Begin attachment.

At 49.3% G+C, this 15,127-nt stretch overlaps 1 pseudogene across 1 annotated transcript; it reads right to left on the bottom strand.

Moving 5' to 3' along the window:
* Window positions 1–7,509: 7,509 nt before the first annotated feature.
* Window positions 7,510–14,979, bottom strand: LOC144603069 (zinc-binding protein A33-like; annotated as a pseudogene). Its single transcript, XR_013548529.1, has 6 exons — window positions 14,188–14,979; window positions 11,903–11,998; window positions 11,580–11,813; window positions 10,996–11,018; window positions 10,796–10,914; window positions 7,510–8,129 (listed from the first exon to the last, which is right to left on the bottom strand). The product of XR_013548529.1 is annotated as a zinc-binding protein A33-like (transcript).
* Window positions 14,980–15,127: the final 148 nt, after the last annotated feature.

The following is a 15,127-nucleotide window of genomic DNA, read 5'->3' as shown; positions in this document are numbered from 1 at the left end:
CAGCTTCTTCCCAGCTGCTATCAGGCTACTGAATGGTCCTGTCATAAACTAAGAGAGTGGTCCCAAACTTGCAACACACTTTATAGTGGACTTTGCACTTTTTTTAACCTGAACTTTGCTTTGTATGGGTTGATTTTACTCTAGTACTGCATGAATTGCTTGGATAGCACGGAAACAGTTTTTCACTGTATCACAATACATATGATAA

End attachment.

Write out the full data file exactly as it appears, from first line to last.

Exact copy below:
At 49.3% G+C, this 15,127-nt stretch overlaps 1 pseudogene across 1 annotated transcript; it reads right to left on the bottom strand.

Moving 5' to 3' along the window:
* Window positions 1–7,509: 7,509 nt before the first annotated feature.
* Window positions 7,510–14,979, bottom strand: LOC144603069 (zinc-binding protein A33-like; annotated as a pseudogene). Its single transcript, XR_013548529.1, has 6 exons — window positions 14,188–14,979; window positions 11,903–11,998; window positions 11,580–11,813; window positions 10,996–11,018; window positions 10,796–10,914; window positions 7,510–8,129 (listed from the first exon to the last, which is right to left on the bottom strand). The product of XR_013548529.1 is annotated as a zinc-binding protein A33-like (transcript).
* Window positions 14,980–15,127: the final 148 nt, after the last annotated feature.

The following is a 15,127-nucleotide window of genomic DNA, read 5'->3' as shown; positions in this document are numbered from 1 at the left end:
CAGCTTCTTCCCAGCTGCTATCAGGCTACTGAATGGTCCTGTCATAAACTAAGAGAGTGGTCCCAAACTTGCAACACACTTTATAGTGGACTTTGCACTTTTTTTAACCTGAACTTTGCTTTGTATGGGTTGATTTTACTCTAGTACTGCATGAATTGCTTGGATAGCACGGAAACAGTTTTTCACTGTATCACAATACATATGATAA